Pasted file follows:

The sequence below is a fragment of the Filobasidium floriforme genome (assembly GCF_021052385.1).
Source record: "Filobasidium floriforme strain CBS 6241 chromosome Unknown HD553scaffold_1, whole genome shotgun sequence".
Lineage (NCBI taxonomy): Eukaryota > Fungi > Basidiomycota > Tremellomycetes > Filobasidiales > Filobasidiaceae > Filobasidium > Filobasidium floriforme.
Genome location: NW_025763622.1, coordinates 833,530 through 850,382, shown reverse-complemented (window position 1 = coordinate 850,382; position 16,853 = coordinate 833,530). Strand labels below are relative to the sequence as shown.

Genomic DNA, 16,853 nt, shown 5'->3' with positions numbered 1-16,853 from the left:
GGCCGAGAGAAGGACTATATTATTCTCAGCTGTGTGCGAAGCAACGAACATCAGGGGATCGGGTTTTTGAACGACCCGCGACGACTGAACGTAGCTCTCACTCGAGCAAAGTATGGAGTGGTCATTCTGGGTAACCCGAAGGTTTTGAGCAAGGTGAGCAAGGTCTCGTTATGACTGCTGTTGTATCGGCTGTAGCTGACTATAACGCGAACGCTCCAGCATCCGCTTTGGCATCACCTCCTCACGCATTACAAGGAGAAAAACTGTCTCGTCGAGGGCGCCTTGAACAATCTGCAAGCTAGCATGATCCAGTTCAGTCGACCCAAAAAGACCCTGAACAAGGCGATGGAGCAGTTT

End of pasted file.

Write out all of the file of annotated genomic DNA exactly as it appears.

The sequence below is a fragment of the Filobasidium floriforme genome (assembly GCF_021052385.1).
Source record: "Filobasidium floriforme strain CBS 6241 chromosome Unknown HD553scaffold_1, whole genome shotgun sequence".
Lineage (NCBI taxonomy): Eukaryota > Fungi > Basidiomycota > Tremellomycetes > Filobasidiales > Filobasidiaceae > Filobasidium > Filobasidium floriforme.
Genome location: NW_025763622.1, coordinates 833,530 through 850,382, shown reverse-complemented (window position 1 = coordinate 850,382; position 16,853 = coordinate 833,530). Strand labels below are relative to the sequence as shown.

Genomic DNA, 16,853 nt, shown 5'->3' with positions numbered 1-16,853 from the left:
GGCCGAGAGAAGGACTATATTATTCTCAGCTGTGTGCGAAGCAACGAACATCAGGGGATCGGGTTTTTGAACGACCCGCGACGACTGAACGTAGCTCTCACTCGAGCAAAGTATGGAGTGGTCATTCTGGGTAACCCGAAGGTTTTGAGCAAGGTGAGCAAGGTCTCGTTATGACTGCTGTTGTATCGGCTGTAGCTGACTATAACGCGAACGCTCCAGCATCCGCTTTGGCATCACCTCCTCACGCATTACAAGGAGAAAAACTGTCTCGTCGAGGGCGCCTTGAACAATCTGCAAGCTAGCATGATCCAGTTCAGTCGACCCAAAAAGACCCTGAACAAGGCGATGGAGCAGTTT